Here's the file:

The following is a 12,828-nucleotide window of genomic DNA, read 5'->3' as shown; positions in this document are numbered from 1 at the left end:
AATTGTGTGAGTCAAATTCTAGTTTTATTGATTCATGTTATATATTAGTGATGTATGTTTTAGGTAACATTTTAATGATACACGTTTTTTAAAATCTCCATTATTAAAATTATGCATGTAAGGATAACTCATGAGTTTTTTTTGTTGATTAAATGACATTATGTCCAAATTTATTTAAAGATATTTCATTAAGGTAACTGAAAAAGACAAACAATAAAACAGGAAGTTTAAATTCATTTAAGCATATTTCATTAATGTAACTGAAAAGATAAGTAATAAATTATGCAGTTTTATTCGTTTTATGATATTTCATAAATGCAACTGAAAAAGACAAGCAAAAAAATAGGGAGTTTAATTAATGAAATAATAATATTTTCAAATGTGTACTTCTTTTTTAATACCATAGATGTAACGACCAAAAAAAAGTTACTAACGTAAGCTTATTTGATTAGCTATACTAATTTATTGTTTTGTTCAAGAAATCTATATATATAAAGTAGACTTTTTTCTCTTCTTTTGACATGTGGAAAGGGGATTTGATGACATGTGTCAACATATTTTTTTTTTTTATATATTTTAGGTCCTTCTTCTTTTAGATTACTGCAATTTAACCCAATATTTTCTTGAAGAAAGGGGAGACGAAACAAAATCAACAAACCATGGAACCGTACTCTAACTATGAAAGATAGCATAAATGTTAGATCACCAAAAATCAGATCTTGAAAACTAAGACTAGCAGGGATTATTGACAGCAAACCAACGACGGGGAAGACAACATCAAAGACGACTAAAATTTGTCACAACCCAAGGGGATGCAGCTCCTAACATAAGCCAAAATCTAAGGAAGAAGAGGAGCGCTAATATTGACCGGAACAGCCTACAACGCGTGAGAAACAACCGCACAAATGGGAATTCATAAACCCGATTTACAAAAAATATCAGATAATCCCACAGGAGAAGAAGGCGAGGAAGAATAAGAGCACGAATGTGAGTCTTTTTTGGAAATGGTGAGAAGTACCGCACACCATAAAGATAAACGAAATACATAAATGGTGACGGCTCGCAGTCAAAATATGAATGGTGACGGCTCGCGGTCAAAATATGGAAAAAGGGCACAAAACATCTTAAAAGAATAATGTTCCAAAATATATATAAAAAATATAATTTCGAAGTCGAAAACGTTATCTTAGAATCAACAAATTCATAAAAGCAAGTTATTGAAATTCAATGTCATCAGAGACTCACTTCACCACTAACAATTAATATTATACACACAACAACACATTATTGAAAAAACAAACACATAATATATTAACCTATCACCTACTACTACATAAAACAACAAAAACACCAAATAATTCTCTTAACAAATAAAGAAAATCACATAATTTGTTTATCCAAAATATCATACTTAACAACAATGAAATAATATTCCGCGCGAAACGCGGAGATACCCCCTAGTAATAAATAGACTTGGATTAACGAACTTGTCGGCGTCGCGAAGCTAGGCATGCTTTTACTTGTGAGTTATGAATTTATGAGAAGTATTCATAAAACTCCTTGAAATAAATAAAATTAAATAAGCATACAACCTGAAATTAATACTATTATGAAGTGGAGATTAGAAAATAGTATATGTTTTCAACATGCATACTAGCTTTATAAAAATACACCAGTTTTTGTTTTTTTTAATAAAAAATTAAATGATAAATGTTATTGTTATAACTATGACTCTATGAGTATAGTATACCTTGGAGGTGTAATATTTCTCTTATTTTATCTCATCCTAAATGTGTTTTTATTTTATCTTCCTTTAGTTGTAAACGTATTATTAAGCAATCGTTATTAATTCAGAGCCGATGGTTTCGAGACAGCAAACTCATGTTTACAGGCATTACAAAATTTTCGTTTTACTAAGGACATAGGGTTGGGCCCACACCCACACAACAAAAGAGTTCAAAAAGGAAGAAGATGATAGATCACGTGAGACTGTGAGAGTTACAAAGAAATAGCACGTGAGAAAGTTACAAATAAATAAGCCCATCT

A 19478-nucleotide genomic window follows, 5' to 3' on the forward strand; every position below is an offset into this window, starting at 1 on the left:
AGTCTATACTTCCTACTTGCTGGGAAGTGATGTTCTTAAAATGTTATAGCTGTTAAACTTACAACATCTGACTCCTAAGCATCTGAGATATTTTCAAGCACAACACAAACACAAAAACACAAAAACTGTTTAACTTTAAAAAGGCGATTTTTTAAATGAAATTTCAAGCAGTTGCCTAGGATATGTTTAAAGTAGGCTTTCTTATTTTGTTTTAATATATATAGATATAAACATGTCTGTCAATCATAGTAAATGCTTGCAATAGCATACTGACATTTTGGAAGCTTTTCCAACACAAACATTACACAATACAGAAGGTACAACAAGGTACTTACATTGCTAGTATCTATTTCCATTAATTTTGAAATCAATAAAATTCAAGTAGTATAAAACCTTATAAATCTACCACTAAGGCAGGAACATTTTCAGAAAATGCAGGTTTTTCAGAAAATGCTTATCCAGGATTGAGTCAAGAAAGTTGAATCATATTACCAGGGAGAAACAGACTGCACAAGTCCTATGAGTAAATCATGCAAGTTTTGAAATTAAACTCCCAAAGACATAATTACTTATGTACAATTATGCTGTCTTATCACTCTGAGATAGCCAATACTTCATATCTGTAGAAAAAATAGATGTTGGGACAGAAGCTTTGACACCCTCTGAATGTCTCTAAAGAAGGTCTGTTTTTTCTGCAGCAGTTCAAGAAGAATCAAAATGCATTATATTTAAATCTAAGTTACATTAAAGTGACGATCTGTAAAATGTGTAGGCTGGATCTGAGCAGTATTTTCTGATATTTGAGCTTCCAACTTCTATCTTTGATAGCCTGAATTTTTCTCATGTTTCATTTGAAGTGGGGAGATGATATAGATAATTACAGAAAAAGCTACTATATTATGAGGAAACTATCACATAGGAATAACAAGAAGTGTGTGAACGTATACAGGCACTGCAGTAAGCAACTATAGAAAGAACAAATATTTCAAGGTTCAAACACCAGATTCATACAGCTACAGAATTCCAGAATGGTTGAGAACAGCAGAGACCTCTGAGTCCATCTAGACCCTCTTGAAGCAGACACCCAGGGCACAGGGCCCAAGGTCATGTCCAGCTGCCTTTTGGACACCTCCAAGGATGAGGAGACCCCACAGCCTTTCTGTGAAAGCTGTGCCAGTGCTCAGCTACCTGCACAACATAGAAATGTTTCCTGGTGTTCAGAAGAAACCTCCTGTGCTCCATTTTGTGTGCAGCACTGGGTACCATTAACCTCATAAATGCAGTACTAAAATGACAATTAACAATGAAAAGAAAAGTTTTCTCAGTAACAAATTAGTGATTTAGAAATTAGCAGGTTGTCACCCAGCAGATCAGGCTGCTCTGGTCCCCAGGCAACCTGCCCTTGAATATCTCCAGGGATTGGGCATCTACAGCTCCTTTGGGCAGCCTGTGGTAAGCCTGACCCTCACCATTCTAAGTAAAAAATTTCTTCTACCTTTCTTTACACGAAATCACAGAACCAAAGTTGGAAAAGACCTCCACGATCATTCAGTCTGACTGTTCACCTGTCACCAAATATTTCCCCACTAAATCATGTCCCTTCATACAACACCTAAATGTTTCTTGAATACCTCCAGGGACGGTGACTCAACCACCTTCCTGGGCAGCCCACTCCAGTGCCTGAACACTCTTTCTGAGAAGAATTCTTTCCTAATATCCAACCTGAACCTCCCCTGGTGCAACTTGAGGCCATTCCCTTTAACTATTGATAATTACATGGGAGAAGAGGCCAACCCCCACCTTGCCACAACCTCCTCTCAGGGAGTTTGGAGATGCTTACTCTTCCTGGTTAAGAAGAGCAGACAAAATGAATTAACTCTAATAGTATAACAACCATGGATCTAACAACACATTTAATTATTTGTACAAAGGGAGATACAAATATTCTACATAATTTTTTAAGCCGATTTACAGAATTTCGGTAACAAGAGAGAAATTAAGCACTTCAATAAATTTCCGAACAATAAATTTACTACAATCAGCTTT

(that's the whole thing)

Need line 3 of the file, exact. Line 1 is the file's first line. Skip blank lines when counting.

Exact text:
A 19478-nucleotide genomic window follows, 5' to 3' on the forward strand; every position below is an offset into this window, starting at 1 on the left: